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New buzzword for an economic game plan

Chinese Premier Li Keqiang’s approach to economic transition has been dubbed “Likonomics” by British investment bank Barclays.

The buzzword has been quickly adopted by analysts and commentators, who use it to distinguish the new government’s economic tone from the policies of its predecessor.

Led by Premier Li, the State Council, China’s cabinet, has adopted a series of measures to guide the world’s second-biggest economy to a more sustainable growth path.

Analysts at Barclays sum up the approach as the three pillars of Likonomics: no stimulus, structural reform and deleveraging.

No Stimulus

Before the leadership handover in March, former Premier Wen Jiabao defended the government’s 4 trillion yuan (US$654 billion) stimulus package, adopted in 2008, as the right decision to protect China from the global financial crisis.

Analysts are still fretting over the decision.

They note that the Chinese banking system is still suffering from the aftermath of a credit explosion that resulted in mounting local government debt, property asset bubbles and potentially sour loans.

In recent speeches, Li reiterated that sustainable growth cannot be built on short-term stimulus.

The People’s Bank of China was reluctant to bail out banks in the recent liquidity crunch, probably the worst in a decade.

That added credence to the belief that the government is determined to deflate reckless credit expansion.

Li also has said the Chinese banks are not short of money and should make better use of their capital.

“We believe that the PBOC allowed the squeeze to teach banks a lesson on the risks of aggressive balance sheet expansion and large off-balance-sheet activities,” Dariusz Kowalczyk, senior economist at Credit Agricole Corporate and Investment Bank, said in a note commenting on the central bank’s unusual reaction.

“The goal is to stem the recent explosion of credit and avert a potential crisis in the future,” he added.

The government appeared willing to inflict pain on banks but did act to ease the liquidity squeeze before it threatened systemic stability or the survival of a major bank, he said.

Commercial banks on the mainland are at the center of Li’s bold and decisive reforms.

Chris Leung, senior economist at DBS China, said the government is taking necessary steps to mitigate risks in the banking sector.

Supply of money, although sufficient, is not driving real economic activities because the money is just changing hands, according to Leung.

Structural Reform

Interest rate liberalization seems at the top of the government agenda. Li said in March that new measures to deregulate rates would be forthcoming.

Last month the PBOC eased controls on bank lending rates as part of the overhaul.

The central bank said the move was aimed at helping lower financial costs for enterprises, improving independent pricing flexibility for banks and supporting China’s structural adjustment.

The cap on the maximum rate discount — 30 percent of benchmark rates — has been removed for commercial banks, allowing them more freedom to adopt differentiated pricing on loans.

“The removal of lending-rate controls is a major step forward in interest rate liberalization, but it has a more symbolic meaning and the impact on bank behavior will be very limited,” said Zhu Haibin, JP Morgan China chief economist.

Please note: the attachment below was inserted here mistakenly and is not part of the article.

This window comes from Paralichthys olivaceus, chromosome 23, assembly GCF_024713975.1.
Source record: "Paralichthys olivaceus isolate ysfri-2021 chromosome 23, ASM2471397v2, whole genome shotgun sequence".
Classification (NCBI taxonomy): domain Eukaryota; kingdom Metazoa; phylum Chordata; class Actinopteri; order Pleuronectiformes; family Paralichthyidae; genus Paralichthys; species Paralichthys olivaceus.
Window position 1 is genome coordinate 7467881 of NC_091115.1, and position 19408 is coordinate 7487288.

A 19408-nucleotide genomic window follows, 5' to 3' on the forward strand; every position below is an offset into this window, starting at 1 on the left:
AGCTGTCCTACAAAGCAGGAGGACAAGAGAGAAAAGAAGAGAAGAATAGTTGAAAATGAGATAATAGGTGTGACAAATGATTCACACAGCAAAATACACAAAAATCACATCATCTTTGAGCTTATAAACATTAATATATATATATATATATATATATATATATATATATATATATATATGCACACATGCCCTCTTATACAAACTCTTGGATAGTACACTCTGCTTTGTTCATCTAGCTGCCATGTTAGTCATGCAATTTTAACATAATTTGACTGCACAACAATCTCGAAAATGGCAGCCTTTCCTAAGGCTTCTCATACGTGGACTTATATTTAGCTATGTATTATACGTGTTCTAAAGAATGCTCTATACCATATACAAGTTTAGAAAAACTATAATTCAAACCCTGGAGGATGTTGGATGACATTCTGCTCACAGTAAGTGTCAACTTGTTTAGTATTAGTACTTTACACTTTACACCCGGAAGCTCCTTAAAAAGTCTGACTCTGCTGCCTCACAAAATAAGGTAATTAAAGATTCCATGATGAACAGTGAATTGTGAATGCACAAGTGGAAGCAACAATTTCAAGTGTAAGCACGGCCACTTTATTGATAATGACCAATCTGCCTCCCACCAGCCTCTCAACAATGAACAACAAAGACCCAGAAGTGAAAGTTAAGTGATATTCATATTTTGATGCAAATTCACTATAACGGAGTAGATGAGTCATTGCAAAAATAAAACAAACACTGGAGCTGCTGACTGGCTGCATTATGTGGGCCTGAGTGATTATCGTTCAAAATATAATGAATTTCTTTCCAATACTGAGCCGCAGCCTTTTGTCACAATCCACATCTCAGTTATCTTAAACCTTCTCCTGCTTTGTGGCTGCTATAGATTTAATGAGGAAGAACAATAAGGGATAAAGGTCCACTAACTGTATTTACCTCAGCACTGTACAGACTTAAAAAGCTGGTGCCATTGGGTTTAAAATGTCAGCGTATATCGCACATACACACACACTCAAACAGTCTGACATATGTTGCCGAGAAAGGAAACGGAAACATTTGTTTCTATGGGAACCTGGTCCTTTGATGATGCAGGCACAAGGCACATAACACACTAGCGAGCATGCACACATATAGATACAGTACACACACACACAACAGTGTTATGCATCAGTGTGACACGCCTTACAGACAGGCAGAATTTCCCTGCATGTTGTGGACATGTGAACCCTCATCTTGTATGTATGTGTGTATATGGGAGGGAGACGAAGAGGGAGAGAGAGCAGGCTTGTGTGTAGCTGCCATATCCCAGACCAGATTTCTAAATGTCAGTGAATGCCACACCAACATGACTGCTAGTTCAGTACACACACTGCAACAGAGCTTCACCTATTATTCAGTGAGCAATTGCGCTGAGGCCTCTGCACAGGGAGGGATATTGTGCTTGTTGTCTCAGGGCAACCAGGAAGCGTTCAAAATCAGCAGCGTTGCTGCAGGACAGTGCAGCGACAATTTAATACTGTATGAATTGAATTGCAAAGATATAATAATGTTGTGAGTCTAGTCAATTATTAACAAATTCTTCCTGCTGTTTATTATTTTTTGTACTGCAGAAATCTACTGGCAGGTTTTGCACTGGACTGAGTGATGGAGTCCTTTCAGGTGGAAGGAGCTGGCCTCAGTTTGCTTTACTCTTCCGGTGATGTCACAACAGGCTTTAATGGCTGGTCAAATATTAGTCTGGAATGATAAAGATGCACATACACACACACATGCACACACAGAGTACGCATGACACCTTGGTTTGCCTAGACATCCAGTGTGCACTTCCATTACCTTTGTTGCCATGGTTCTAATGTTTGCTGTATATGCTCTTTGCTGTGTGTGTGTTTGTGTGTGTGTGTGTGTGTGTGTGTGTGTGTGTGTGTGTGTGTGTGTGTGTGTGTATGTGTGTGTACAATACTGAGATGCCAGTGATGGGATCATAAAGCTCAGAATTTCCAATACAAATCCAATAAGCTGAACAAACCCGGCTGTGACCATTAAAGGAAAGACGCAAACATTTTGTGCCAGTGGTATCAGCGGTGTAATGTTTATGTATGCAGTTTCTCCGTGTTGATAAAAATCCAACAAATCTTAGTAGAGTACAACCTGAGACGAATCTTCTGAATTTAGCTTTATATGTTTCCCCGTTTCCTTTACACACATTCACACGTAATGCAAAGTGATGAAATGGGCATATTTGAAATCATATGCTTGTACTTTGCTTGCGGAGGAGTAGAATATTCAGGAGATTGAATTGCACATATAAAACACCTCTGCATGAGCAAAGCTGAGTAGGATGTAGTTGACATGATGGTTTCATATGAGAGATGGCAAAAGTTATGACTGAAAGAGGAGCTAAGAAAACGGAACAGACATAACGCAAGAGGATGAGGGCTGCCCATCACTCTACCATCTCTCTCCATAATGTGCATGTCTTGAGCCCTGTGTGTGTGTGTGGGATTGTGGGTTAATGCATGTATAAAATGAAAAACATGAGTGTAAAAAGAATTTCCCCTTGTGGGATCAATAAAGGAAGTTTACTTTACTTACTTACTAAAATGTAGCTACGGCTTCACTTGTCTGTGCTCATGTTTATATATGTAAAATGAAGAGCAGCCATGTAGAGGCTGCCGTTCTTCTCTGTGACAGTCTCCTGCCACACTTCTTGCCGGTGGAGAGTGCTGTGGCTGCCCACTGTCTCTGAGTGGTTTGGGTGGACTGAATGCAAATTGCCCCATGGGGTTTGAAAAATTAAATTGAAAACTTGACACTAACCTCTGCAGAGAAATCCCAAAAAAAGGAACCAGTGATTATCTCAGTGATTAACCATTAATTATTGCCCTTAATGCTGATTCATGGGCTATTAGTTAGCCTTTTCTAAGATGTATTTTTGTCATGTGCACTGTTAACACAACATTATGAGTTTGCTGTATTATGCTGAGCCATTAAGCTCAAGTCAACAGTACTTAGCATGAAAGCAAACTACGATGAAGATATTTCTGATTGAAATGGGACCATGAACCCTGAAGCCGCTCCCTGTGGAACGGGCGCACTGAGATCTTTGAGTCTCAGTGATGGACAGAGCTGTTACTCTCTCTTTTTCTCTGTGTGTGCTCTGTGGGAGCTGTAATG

“No bank in practice offers discounts close to 30 percent from the benchmark lending rate,” he said. “Only 11.4 percent of bank loans extended so far have a 10 percent discount rate.”

In fact, United Overseas Bank said 64 percent of loans in the first quarter were priced above the benchmark rate and that scenario is likely to persist in the near future.

Analysts also point out that the cap on deposit rates probably won’t be removed until a deposit insurance system is in place. Moreover, an exit mechanism to handle insolvent financial institutions is also needed to deal with any meltdown that may result from rate deregulation.

Unlike previous reforms, where smaller lenders took a bigger hit, the recent changes to the lending rate floor will have their largest impact on the Big Four banks, which all have relatively large exposures to large state-owned enterprises capable of negotiating lower lending rates, said Moody’s Investors Service.

The Big Four are Industrial and Commercial Bank of China, China Construction Bank, Agricultural Bank of China and Bank of China.



Unlike former Premier Wen, who criticized big banks for raking in excess profits at the expense of depositors, Li seems more concerned about the divergence in growth rates of credit assets and GDP.

Following the 4 trillion yuan stimulus package, China’s total credit increased from US$9 trillion in 2008 to US$23 trillion by early 2013. As for the proportion of credit against GDP, the growth has been from 75 percent to 200 percent, according to Barclays.

The bank said the PBOC’s recent move to curtail the credit bubble in the interbank market underscores the Chinese central government’s desire to deleverage and reduce future financial risks.

Li called for the banks to step up efforts to mitigate risks and to make better use of existing credit, suggesting they shift their focus to helping finance growth in the real economy, where output is created.

British scholar Richard Werner of Southampton University pointed out that lending for real estate should be curtailed because GDP measures only output and excludes existing assets, according to The Economist.

Barclays said deleveraging is likely to continue and some smaller, weaker banks could fail in the coming year.




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